When you’re thinking about appointing a waste management contractor to take your business waste away for you, there are some important things to consider. Use these 5 tips to help you choose the rightÂ company for you.
How hard can it be? It’s not exactly rocket science is it? They just need to be (1) cheap and (2) able to take our waste away when we need them to, right?
Here are our topÂ 5 tips for choosing the right waste management contractor if you want to get serious about sustainability and CSR.
1.Â Define and describe your own waste
The first thing you need to do is be clear about the waste you want someone to handle for you. If you’re the producer or current ‘holder’ of the waste, you have a legal requirement to describe it fully and accurately so that the next holder in the chain-of-custody understands what it is they are going to be dealing with so that they can make the right decisions about how to manage it safely. Never let your waste management contractor describe your waste for you.
2.Â Make sure they have the right capabilities
If you produce liquid wastes that need to be transported in leakproof containers or even road tankers, it goes without saying that there’s no point asking a skip hire company to collect if for you. However, you need to also make sure that they have the right capabilities more broadly – if your waste requires collection 7 days a week, you need to make sure that the site you’re going to send it to can receive it every day of the week, and not all of them will. You also need to check that they are appropriately authorised to handle your waste…
3. Check their credentials
…so be sure to do sufficient due-diligence on them.
If you’re asking a company to collect and transport your waste for you, make sure that they are registered with the relevant environmental regulator as a Carrier of controlled waste – you can do this by first asking them to produce their Registered Carrier Certificate and then checking it is valid by either telephoning the environmental regulator where their business is located (The Environment Agency in England, Natural Resources Wales, The Scottish Environmental Protection Agency, or the Northern Ireland Environment Agency) or you can perform an online check where available. You should also check that they have a relevant Operator’s Licence (as a road haulier) and Certificate of Professional Competence (CPC) holder and, if transporting hazardous waste that is dangerous for road transport purposes, that their drivers are suitably qualified (ADR trained) and that the company employs a Dangerous Goods Safety Adviser (DGSA).
If you’re asking a company to receive your waste, they need a waste management licence, environmental permit or relevant exemption. Ask for a copy, but make sure you ask for it all and not just the front page that details the site and operator’s name and authorisation number – then check that your waste features in the List of Approved Wastes that the licence or permit authorises for deposit (which is why it’s important to start out by defining and describing your waste). Check the days and times that the site is allowed to receive waste too, particularly if you know you’ll need 24/7 availability. And then check the validity by again either telephoning the relevant environmental regulator or you can perform an online check where available.Â You should also check that they have a Certificate of Technical Competence (CoTC) holder.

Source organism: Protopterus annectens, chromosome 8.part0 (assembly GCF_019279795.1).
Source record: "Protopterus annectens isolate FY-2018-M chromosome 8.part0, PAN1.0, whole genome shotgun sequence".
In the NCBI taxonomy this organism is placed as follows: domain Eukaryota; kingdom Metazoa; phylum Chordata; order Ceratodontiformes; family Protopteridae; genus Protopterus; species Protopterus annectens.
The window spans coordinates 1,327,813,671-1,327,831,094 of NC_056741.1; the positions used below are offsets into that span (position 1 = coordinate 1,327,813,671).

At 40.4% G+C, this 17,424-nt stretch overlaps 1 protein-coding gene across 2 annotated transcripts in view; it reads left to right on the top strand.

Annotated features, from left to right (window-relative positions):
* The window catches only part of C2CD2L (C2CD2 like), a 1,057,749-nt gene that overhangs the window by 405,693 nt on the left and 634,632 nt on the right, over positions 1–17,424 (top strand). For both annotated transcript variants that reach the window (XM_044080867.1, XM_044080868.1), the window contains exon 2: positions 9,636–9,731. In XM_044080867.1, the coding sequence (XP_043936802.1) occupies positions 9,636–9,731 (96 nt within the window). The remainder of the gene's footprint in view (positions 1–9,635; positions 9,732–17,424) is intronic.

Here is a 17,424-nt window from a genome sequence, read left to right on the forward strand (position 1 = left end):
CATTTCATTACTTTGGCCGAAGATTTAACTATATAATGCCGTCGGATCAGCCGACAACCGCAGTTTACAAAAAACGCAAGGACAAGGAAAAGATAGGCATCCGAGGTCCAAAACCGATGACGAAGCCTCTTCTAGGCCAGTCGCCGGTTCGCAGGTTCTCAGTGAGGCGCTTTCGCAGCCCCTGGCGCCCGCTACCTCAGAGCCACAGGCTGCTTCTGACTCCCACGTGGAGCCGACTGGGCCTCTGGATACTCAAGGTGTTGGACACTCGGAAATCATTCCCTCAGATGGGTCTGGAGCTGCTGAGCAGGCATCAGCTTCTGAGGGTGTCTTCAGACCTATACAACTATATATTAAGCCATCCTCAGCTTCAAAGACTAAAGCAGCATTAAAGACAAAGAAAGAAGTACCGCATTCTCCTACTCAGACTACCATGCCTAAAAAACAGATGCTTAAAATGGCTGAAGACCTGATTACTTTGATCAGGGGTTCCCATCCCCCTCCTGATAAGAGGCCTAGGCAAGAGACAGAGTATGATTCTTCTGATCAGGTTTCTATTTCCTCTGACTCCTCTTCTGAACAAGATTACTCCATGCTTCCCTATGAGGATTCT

4.Â Go local > regional > national
In order to cut down on unnecessary transport journeys and keep ‘waste miles’ to a minimum,Â you shouldÂ seek to ensure that your waste is dealt with as close as possible to its point of origin. Where this is not possible – for instance, in situations where no appropriate facilities exist in the local area – you shouldÂ seek to preferentially select sites based on proximity, favouring those that are closer. This will help to reduce your overall environmental footprint by cutting down on transport pollution.
5. Work with independent SMEs
If you want to maximise the economic and social value of your operations in the community where you’re based, then it’s important that you choose to work with small, independent companies wherever possible. For a start, more of the money you spend is likely to remain within the local economy, and you’ll be supporting employment for people living nearby – in fact, small companies are much more likely to have to take on and train new people in order to satisfy increased demand for their services, whereas larger waste management contractors that operate nationally will find it easier to absorb extra work without creating jobs.
“What about cost?” you ask. Well, of course, that’s an important factor and, in some cases, will admittedly have to feature more prominently in your decision-making. ButÂ follow these five pieces of advice and you’ll find that they help you to secure the best overall value:
Firstly, your waste operations will be compliant, avoiding the risk of enforcement action and the prospect of prosecution, which can be expensive.
Secondly, by keeping it as local as possible, you’ll keep your transport costs to a minimum too.
And, thirdly, you’re likely to find that those small independent companies have flatter management structures and lower overheads that they can pass on in the form of savings. They’ll also be more nimble and able to react when you need them to, avoiding what could be costly delays. And if you make them feel valued and involved, they’re sure to share ideas for continuous improvements that help you save even more.
Got any tips of your own you’d like to share? Please do – we’d love to hear from you in the comments!